"Now" depends on the frequency. Light vibrates at frequencies far beyond the time-scale of our consciousness, so we perceive visual events as occurring more-or-less "instantaneously."
Perception of sound, however, is spread out over time. We do not perceive the instantaneous sound pressure; rather, we perceive the frequency of the sound-pressure variation. Frequency is a concept which has no "instantaneous" meaning. Thus, in order to "hear" a tone, the past, the present, and the anticipated future are melded together in our consciousness.
Appreciating music stretches our perception of the "present" even further. To perceive a tone, our "awareness" of the vibration must be over a period on a time-scale of milliseconds. To perceive a melody, our "awareness" of the notes must be over a period on a time-scale of seconds. And to really appreciate a 12-bar blues progression (or jazz especially), our "awareness" of the melodic and harmonic relationship between notes must be on a time-scale of minutes!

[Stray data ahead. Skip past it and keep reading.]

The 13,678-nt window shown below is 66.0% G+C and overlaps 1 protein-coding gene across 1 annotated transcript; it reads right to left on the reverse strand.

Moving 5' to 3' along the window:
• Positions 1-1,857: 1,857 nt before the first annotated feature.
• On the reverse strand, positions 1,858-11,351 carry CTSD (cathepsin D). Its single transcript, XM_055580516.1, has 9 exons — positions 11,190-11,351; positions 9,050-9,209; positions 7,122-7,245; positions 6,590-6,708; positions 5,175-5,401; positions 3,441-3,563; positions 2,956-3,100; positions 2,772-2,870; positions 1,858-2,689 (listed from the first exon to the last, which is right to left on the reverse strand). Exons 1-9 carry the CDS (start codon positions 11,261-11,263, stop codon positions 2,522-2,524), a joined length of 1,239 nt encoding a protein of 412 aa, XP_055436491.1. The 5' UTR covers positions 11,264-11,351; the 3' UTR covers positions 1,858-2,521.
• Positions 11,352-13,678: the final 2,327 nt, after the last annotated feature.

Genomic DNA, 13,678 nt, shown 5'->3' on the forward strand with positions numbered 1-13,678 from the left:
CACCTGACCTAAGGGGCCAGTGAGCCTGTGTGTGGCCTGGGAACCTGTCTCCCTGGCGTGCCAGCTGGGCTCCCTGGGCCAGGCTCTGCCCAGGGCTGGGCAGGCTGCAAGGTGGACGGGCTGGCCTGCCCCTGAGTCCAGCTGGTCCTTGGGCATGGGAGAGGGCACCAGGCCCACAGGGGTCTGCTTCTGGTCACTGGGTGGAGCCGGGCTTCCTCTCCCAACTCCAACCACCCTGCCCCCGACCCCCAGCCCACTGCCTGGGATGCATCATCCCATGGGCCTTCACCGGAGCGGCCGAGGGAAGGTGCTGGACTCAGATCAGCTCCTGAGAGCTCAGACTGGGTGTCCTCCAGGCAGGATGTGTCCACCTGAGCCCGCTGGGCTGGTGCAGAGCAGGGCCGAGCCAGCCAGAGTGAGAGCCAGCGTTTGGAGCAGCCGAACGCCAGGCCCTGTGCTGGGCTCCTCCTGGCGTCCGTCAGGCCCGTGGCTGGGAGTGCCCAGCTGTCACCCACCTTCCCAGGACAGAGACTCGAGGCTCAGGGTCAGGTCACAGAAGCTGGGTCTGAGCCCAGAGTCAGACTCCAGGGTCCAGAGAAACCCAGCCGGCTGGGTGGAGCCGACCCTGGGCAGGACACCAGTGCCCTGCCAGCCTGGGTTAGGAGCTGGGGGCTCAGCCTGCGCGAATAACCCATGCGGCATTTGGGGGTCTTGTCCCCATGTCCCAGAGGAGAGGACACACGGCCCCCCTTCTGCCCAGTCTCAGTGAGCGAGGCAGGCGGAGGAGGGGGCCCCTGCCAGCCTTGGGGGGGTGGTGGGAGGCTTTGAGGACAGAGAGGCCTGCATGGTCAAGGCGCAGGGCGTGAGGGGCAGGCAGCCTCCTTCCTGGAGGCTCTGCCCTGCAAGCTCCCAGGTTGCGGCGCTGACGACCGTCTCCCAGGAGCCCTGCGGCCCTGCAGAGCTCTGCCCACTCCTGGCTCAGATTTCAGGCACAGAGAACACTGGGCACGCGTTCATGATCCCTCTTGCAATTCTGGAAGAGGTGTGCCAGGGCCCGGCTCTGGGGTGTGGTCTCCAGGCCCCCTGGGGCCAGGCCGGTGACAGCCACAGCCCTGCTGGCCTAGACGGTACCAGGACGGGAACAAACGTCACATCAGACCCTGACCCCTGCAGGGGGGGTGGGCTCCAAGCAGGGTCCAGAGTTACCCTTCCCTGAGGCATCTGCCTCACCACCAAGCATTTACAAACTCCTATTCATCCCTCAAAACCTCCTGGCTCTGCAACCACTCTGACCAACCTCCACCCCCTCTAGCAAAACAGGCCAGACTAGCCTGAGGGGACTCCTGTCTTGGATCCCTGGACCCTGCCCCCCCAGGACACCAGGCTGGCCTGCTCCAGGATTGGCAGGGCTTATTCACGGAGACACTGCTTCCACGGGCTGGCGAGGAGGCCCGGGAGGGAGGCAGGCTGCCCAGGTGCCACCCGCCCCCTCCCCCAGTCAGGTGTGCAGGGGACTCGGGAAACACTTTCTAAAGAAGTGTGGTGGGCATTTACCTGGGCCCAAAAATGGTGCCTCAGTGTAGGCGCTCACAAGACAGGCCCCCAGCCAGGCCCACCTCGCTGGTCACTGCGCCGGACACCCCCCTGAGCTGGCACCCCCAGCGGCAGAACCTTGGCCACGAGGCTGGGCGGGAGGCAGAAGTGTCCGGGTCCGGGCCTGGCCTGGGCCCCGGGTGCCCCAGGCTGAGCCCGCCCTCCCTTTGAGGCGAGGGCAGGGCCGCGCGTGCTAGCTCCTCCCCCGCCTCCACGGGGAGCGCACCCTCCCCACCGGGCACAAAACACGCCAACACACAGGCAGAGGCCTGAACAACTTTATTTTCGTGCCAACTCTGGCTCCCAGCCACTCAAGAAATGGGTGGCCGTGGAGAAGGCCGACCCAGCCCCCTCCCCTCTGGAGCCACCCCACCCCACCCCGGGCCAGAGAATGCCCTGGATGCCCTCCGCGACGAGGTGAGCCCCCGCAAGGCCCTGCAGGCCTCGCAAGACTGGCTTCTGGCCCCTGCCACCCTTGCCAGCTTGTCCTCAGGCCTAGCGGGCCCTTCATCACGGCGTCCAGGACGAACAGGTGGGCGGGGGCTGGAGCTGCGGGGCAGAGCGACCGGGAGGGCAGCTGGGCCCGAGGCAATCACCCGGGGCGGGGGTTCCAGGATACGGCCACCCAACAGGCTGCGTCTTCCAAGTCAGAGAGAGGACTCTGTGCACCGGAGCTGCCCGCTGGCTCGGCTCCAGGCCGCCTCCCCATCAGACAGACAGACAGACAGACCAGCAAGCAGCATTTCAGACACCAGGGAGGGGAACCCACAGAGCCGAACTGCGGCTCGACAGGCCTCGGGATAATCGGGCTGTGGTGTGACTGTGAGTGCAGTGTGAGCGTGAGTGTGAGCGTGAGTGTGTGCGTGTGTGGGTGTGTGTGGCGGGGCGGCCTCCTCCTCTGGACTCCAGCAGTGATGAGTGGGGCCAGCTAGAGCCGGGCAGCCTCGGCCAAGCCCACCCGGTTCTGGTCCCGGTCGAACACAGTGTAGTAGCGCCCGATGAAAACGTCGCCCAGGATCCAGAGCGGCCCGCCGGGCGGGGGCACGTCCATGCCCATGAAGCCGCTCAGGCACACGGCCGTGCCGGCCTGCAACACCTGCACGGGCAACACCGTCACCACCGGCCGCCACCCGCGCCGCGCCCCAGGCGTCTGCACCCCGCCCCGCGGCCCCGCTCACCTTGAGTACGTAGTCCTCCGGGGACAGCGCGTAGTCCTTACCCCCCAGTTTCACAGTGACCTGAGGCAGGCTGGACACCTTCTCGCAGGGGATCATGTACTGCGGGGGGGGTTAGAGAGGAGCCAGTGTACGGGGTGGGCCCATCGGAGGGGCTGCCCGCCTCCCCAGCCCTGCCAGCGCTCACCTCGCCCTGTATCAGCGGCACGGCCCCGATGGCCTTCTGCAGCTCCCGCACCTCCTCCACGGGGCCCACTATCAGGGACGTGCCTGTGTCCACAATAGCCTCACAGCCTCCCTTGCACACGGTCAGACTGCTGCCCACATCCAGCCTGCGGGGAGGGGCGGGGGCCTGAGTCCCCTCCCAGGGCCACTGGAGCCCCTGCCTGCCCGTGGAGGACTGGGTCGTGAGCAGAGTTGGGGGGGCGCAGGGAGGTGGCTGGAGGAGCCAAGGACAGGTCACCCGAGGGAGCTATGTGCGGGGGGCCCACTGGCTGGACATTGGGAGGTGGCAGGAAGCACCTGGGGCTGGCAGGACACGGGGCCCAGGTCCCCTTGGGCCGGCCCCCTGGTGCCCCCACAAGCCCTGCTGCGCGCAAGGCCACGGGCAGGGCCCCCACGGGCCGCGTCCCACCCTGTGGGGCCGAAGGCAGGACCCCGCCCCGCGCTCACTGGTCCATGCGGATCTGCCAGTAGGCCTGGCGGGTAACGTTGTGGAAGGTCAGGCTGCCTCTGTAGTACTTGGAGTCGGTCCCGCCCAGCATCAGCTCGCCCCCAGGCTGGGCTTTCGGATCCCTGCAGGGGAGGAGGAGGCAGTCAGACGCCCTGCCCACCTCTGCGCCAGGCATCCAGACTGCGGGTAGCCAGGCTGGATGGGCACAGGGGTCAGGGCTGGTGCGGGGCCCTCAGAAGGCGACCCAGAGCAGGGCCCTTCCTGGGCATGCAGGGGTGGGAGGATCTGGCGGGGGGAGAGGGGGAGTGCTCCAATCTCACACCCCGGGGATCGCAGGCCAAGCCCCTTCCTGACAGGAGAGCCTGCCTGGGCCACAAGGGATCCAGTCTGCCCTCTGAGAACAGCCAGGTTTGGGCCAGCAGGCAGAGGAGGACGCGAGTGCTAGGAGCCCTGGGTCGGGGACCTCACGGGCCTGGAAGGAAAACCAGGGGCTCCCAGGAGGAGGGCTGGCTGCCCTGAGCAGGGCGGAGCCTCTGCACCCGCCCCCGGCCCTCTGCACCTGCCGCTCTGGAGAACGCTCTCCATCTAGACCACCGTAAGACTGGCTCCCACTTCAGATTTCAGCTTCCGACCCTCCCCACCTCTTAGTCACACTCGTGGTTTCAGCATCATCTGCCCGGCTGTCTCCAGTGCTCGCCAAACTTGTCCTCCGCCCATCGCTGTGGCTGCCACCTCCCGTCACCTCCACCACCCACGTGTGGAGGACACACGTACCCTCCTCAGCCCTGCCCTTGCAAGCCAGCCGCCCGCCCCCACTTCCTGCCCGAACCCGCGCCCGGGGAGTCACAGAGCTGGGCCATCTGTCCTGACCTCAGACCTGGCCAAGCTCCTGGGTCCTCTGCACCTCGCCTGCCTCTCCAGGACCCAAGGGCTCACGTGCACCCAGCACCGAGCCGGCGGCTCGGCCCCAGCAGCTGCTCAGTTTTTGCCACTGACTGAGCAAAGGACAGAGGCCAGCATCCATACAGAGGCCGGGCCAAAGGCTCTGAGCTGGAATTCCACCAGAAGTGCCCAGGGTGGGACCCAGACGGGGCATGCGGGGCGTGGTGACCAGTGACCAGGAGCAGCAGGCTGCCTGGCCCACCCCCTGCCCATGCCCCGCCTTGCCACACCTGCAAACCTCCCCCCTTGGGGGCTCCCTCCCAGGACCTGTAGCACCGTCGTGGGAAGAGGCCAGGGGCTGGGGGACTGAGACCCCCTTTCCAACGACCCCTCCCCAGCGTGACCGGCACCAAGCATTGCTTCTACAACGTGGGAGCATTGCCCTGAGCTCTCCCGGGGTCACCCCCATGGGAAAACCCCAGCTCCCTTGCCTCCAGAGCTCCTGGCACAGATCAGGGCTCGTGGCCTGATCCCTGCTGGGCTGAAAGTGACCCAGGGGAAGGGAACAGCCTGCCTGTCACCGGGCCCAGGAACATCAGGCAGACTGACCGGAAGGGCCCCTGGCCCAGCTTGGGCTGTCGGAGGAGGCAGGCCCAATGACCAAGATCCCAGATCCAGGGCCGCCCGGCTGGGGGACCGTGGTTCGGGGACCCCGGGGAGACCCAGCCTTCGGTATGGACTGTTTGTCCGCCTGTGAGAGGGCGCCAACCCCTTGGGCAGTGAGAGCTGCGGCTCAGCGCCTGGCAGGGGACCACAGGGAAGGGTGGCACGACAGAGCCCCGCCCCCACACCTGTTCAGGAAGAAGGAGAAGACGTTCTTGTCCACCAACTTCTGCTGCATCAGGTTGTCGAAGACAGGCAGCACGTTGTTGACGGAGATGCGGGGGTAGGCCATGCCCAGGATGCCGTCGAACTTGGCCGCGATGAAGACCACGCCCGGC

Thus, the idea that we are "conscious" of just one instantaneous slice of time is just plain wrong. How could we perceive motion at all without constantly comparing an object's present position with its position in the recent past?
Therefore, we are not conscious of "now" and "now" alone. Our consciousness is "spread out" in time, with no definite time-scale to the spread out-ness. At the lower limit, we can perceive changes in the world taking place over millisecond time-scales. The upper limit seems bounded only by our attention span.